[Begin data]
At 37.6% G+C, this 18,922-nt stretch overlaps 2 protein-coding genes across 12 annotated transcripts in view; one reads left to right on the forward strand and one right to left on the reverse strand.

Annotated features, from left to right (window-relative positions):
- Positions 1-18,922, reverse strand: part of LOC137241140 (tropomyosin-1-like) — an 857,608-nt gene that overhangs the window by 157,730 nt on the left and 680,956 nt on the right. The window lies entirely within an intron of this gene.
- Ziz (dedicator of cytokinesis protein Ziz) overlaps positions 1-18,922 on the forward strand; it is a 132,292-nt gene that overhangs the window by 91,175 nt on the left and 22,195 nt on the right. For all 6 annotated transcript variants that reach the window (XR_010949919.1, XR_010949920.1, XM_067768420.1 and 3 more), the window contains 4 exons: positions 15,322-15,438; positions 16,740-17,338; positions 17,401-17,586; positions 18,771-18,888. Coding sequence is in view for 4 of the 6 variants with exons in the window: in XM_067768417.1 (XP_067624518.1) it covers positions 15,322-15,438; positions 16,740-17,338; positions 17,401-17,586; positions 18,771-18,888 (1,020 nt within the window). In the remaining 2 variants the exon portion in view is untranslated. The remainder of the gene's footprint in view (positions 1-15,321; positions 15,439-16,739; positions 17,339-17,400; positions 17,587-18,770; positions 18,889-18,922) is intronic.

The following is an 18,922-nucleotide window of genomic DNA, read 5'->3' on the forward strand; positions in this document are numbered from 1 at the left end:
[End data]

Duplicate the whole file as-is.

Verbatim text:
At 37.6% G+C, this 18,922-nt stretch overlaps 2 protein-coding genes across 12 annotated transcripts in view; one reads left to right on the forward strand and one right to left on the reverse strand.

Annotated features, from left to right (window-relative positions):
- Positions 1-18,922, reverse strand: part of LOC137241140 (tropomyosin-1-like) — an 857,608-nt gene that overhangs the window by 157,730 nt on the left and 680,956 nt on the right. The window lies entirely within an intron of this gene.
- Ziz (dedicator of cytokinesis protein Ziz) overlaps positions 1-18,922 on the forward strand; it is a 132,292-nt gene that overhangs the window by 91,175 nt on the left and 22,195 nt on the right. For all 6 annotated transcript variants that reach the window (XR_010949919.1, XR_010949920.1, XM_067768420.1 and 3 more), the window contains 4 exons: positions 15,322-15,438; positions 16,740-17,338; positions 17,401-17,586; positions 18,771-18,888. Coding sequence is in view for 4 of the 6 variants with exons in the window: in XM_067768417.1 (XP_067624518.1) it covers positions 15,322-15,438; positions 16,740-17,338; positions 17,401-17,586; positions 18,771-18,888 (1,020 nt within the window). In the remaining 2 variants the exon portion in view is untranslated. The remainder of the gene's footprint in view (positions 1-15,321; positions 15,439-16,739; positions 17,339-17,400; positions 17,587-18,770; positions 18,889-18,922) is intronic.

The following is an 18,922-nucleotide window of genomic DNA, read 5'->3' on the forward strand; positions in this document are numbered from 1 at the left end: